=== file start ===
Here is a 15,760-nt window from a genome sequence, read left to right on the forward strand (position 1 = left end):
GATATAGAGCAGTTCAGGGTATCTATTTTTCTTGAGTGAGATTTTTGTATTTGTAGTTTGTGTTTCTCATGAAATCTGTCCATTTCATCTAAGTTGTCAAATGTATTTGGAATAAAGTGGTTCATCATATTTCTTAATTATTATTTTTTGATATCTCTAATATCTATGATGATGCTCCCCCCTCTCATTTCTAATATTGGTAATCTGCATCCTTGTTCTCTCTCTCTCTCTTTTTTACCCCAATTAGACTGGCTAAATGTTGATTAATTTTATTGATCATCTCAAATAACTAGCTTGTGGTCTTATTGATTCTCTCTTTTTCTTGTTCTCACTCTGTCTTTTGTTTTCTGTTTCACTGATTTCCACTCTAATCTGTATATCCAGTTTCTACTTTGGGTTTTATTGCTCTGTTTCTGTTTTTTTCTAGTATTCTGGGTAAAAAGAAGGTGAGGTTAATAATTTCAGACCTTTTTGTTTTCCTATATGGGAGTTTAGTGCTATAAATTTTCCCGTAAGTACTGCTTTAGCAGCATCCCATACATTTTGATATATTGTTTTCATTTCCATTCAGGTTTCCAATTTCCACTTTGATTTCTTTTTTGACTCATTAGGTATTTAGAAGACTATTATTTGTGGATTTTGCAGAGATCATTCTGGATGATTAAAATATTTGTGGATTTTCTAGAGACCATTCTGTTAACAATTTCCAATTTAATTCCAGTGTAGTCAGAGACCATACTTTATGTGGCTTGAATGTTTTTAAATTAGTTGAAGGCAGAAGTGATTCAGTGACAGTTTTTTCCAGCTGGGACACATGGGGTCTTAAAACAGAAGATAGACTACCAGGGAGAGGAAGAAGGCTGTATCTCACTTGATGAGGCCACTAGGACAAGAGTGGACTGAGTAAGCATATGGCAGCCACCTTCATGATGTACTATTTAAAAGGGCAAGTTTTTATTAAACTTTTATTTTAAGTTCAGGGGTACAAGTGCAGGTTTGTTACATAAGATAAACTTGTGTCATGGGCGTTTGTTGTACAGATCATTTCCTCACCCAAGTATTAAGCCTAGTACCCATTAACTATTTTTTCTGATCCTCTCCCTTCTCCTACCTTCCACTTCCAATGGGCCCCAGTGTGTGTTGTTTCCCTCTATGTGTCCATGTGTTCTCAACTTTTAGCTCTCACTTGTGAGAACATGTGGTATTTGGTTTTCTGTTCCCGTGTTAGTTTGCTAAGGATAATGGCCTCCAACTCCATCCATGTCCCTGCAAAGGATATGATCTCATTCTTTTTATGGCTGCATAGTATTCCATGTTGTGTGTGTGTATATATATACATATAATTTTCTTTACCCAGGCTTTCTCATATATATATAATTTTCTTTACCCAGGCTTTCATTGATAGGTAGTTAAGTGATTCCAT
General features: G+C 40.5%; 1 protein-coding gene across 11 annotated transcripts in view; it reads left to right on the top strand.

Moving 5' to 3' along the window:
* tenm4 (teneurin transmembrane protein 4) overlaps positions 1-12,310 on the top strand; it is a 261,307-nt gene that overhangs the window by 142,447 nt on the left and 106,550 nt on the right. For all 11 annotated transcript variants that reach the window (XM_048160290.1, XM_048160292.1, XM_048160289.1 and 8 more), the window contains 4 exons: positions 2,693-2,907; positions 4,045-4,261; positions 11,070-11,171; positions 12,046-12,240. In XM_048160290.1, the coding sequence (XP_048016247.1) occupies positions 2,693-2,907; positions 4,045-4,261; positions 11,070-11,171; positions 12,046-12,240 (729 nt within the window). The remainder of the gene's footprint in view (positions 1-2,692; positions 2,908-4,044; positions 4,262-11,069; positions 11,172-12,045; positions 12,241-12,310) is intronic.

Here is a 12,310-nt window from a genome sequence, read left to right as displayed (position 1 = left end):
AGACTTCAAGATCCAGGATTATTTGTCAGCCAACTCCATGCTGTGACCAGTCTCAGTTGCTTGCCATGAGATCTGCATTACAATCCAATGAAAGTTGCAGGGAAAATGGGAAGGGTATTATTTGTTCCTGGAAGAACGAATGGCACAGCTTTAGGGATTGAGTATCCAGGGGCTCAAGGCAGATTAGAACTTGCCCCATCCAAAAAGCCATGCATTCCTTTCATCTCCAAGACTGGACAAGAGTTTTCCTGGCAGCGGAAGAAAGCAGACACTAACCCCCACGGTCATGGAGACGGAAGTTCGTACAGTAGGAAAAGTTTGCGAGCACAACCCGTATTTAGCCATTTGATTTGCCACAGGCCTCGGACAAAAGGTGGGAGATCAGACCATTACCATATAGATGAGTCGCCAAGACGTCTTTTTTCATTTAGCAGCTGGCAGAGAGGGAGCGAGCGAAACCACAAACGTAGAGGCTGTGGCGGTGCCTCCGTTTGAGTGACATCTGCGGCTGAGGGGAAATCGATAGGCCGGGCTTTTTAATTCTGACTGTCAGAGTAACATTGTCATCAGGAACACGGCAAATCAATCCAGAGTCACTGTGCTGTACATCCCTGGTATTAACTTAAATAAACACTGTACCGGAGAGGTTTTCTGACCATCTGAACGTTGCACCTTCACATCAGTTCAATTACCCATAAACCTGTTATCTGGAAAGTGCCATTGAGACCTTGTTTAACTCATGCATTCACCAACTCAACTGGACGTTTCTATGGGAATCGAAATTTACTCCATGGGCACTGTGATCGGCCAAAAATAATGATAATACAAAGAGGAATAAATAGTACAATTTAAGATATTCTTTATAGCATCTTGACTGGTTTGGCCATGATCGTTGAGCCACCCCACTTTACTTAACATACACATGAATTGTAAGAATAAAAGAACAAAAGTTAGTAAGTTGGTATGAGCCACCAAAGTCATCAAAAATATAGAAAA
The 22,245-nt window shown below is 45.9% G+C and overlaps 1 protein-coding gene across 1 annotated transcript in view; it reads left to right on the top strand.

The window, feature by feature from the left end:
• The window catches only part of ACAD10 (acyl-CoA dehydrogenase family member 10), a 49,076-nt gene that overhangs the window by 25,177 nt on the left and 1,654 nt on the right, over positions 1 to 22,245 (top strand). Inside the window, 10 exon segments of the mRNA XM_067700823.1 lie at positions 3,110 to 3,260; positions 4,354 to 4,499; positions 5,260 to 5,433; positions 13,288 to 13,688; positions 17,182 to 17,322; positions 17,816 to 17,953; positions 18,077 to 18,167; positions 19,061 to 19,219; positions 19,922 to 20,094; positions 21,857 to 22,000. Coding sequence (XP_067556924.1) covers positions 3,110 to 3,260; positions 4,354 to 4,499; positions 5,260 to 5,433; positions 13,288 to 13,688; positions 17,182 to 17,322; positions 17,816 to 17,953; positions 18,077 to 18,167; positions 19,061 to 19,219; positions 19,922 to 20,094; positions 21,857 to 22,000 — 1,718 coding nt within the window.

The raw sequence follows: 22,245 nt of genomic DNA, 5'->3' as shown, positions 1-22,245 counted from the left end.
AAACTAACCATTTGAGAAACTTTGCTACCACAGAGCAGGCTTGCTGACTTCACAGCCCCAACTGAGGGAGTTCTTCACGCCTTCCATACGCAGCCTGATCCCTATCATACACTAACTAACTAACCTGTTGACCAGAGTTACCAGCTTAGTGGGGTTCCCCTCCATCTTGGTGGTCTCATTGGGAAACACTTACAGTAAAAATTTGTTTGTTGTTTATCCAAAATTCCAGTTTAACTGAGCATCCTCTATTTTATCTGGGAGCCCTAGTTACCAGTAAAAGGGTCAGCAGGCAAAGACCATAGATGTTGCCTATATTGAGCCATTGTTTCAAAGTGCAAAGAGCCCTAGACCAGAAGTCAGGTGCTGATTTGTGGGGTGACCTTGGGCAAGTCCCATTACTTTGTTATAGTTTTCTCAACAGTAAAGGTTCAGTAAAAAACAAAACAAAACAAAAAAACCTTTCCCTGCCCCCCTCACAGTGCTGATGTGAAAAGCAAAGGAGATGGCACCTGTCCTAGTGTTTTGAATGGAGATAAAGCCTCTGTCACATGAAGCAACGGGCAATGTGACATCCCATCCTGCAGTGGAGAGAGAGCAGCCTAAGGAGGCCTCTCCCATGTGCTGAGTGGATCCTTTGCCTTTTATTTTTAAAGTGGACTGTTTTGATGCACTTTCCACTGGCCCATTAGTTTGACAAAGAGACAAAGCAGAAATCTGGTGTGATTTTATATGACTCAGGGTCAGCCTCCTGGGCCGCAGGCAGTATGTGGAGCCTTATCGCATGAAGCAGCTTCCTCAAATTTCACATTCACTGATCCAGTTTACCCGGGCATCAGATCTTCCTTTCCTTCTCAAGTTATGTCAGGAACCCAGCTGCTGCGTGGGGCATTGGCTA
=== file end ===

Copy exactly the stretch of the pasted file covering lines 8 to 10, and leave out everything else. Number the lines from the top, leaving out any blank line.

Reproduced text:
The 22,245-nt window shown below is 45.9% G+C and overlaps 1 protein-coding gene across 1 annotated transcript in view; it reads left to right on the top strand.

The window, feature by feature from the left end:
• The window catches only part of ACAD10 (acyl-CoA dehydrogenase family member 10), a 49,076-nt gene that overhangs the window by 25,177 nt on the left and 1,654 nt on the right, over positions 1 to 22,245 (top strand). Inside the window, 10 exon segments of the mRNA XM_067700823.1 lie at positions 3,110 to 3,260; positions 4,354 to 4,499; positions 5,260 to 5,433; positions 13,288 to 13,688; positions 17,182 to 17,322; positions 17,816 to 17,953; positions 18,077 to 18,167; positions 19,061 to 19,219; positions 19,922 to 20,094; positions 21,857 to 22,000. Coding sequence (XP_067556924.1) covers positions 3,110 to 3,260; positions 4,354 to 4,499; positions 5,260 to 5,433; positions 13,288 to 13,688; positions 17,182 to 17,322; positions 17,816 to 17,953; positions 18,077 to 18,167; positions 19,061 to 19,219; positions 19,922 to 20,094; positions 21,857 to 22,000 — 1,718 coding nt within the window.